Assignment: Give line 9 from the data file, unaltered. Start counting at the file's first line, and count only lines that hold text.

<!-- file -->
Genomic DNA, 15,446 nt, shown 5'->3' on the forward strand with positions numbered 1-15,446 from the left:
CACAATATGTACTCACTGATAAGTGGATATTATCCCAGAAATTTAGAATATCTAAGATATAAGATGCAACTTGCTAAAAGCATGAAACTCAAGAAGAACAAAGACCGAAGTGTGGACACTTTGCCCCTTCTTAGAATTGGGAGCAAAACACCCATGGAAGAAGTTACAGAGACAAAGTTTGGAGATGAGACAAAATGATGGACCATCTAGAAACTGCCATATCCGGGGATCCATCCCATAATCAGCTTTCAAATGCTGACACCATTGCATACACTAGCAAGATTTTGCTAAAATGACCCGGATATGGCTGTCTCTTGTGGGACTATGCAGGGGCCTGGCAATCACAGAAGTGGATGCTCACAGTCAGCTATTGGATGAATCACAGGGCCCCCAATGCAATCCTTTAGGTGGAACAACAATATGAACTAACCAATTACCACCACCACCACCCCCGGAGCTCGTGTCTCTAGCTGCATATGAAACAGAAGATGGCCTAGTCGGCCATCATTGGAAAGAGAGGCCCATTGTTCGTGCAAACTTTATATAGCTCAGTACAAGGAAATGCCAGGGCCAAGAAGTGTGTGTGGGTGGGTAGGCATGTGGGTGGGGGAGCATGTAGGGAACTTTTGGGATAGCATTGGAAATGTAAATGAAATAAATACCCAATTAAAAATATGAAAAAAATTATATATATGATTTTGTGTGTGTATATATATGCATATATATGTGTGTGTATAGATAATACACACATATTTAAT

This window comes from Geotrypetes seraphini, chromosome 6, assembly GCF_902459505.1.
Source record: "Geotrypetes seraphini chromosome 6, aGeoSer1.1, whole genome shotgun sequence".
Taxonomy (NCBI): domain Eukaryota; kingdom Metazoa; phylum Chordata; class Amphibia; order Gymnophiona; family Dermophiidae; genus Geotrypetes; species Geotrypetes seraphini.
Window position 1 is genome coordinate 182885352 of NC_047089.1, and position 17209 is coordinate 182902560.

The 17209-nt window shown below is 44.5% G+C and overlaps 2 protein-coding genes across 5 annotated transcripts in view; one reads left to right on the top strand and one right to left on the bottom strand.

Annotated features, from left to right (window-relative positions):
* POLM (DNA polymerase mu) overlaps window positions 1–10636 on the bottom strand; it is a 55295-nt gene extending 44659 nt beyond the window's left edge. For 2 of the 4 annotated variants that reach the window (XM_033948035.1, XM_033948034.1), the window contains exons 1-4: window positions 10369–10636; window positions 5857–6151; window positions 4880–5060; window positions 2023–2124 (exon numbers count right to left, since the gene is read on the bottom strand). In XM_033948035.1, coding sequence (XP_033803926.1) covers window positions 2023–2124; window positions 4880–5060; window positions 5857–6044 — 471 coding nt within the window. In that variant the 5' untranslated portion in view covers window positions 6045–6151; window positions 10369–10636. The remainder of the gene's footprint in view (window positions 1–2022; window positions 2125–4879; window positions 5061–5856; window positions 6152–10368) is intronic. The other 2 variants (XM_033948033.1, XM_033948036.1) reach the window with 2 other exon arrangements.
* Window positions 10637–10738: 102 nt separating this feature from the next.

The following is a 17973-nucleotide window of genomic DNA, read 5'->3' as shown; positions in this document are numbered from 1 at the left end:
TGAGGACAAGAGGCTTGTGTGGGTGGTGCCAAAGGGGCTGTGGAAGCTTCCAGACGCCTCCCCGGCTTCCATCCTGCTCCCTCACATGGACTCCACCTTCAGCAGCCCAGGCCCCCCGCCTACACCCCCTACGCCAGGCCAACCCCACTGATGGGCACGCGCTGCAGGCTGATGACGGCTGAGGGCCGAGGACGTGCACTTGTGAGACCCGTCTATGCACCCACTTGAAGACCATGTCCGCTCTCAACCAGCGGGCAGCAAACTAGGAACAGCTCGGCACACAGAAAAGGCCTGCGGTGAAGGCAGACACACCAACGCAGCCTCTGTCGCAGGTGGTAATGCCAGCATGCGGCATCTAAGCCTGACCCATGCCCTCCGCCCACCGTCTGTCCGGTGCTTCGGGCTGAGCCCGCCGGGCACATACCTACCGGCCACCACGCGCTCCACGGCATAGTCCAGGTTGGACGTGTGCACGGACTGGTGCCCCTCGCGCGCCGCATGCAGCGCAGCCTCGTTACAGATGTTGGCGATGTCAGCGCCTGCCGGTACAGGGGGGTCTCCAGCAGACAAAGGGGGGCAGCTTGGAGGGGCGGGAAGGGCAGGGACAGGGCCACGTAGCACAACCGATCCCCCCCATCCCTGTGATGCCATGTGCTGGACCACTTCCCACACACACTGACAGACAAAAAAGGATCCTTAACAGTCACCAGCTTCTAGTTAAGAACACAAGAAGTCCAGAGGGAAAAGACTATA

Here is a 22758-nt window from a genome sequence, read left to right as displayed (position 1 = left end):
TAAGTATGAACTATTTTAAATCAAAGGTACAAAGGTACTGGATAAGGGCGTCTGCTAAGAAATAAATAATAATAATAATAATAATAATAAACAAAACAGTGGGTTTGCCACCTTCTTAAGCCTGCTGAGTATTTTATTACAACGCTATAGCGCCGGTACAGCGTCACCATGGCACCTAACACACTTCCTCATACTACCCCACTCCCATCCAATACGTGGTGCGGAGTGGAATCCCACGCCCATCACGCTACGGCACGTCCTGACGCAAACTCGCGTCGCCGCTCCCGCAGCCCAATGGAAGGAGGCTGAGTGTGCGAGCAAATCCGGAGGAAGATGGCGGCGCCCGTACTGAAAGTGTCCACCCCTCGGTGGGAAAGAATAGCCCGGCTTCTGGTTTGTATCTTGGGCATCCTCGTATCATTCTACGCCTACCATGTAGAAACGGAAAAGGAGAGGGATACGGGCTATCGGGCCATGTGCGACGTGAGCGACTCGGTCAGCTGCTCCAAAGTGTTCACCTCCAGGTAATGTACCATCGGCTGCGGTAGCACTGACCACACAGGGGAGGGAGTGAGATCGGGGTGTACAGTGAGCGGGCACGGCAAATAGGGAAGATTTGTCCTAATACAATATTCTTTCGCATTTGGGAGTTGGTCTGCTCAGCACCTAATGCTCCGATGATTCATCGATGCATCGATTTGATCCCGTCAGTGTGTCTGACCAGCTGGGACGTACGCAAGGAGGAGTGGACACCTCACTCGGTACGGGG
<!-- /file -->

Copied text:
* POLM (DNA polymerase mu) overlaps window positions 1–10636 on the bottom strand; it is a 55295-nt gene extending 44659 nt beyond the window's left edge. For 2 of the 4 annotated variants that reach the window (XM_033948035.1, XM_033948034.1), the window contains exons 1-4: window positions 10369–10636; window positions 5857–6151; window positions 4880–5060; window positions 2023–2124 (exon numbers count right to left, since the gene is read on the bottom strand). In XM_033948035.1, coding sequence (XP_033803926.1) covers window positions 2023–2124; window positions 4880–5060; window positions 5857–6044 — 471 coding nt within the window. In that variant the 5' untranslated portion in view covers window positions 6045–6151; window positions 10369–10636. The remainder of the gene's footprint in view (window positions 1–2022; window positions 2125–4879; window positions 5061–5856; window positions 6152–10368) is intronic. The other 2 variants (XM_033948033.1, XM_033948036.1) reach the window with 2 other exon arrangements.